Photographing Nantucket: Lighthouses

Published by Robin Slick, April 2, 2020

A breathtaking vista on its own or a backdrop for any photo, Nantucket lighthouses do not disappoint. This is why so many of our island's brides and grooms opt for weddings photos at these historical landmarks. Most notable for these photo spreads and visitors are Brant Point and Sankaty Head lighthouses since Great Point is only accessible with an over-the-sand permit and a four-wheel drive vehicle. No matter the season, time of day, or event to be captured, a visit to our lighthouses will provide memories for years to come. 

Great Point Lighthouse

Great Point is located on the northern most point of the island and is part of the Coskata-Coatue Wildlife RefugeThe lighthouse sits on a small spit of beach where the currents of the Atlantic Ocean and Nantucket Sound meet. Because of its remoteness, you will most likely have the dunes, marsh grass, sand and seabirds all to yourself. Built in 1784, the original wooden tower was destroyed by fire in 1816. The following year a stone tower was erected which stood for a long time until 1984 when destroyed by a storm. Rebuilt and replicated in 1986, the stone tower remains in operation today.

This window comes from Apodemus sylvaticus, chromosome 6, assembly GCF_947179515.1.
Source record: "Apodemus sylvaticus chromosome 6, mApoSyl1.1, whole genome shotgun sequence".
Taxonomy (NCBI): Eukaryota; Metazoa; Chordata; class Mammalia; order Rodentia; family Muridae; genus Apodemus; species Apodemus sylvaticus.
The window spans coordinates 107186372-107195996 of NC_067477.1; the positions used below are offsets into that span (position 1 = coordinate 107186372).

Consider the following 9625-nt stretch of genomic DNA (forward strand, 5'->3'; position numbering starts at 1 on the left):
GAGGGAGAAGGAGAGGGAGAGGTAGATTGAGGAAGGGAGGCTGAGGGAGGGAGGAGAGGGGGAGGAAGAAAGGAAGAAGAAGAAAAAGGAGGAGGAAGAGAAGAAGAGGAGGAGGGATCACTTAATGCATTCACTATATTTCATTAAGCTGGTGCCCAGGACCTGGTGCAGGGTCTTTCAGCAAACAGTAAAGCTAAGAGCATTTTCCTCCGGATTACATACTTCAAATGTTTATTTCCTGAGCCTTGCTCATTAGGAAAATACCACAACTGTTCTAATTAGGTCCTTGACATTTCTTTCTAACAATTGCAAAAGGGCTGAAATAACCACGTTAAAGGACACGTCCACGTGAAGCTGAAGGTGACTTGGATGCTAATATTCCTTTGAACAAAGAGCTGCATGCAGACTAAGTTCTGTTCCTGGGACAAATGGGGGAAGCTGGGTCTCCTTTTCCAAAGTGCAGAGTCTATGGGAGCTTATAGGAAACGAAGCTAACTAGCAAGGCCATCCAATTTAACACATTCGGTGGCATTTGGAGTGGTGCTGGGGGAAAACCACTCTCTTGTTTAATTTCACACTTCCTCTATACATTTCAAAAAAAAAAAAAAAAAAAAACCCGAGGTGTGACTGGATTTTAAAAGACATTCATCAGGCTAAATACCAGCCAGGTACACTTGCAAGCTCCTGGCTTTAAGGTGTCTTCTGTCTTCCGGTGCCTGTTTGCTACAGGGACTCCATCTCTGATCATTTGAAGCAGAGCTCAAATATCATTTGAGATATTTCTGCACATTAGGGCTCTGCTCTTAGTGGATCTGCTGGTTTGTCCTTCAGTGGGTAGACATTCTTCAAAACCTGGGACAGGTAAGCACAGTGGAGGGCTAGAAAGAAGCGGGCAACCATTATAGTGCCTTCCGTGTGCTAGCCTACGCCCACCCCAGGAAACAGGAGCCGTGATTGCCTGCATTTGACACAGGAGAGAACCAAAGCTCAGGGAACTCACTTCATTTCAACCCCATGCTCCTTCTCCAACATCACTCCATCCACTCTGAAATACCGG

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Brant Point Lighthouse (Light Station)

Possibly the most well known and visited of all of the lighthouses, due to its close proximity to town, being able to visit on foot and located on the west side of the entrance to the harbor for all to see coming and going by ferry. Built in 1746, it was the second lighthouse established in all of colonial America. It has since been moved and rebuilt more times than any other lighthouse in the Nation. Spectacular sunrises and sunsets can be viewed from the lighthouse.

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Sankaty Head Lighthouse

Sankaty Head is the only original lighthouse still standing on the island. It is located on a 100 foot bluff, the highest point on the island, at the eastern end in Sconset. Completed in 1850, the lighthouse was 60 feet high with 10 more feet added in 1888 as a lantern deck. No longer needed as a working lighthouse, and in serious danger of falling into the sea, the Sconset Trust in 2007 took ownership of the property and moved the lighthouse to safer ground. A detailed story of the move can be found in "Keeping the Light" by Rob Benchley & Robert D. Felch. The grounds are open daily and several times a year the public is welcomed to walk to the top. These dates can be found on the Sconset Trust website along with a virtual tour of the top. 

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Robin Slick

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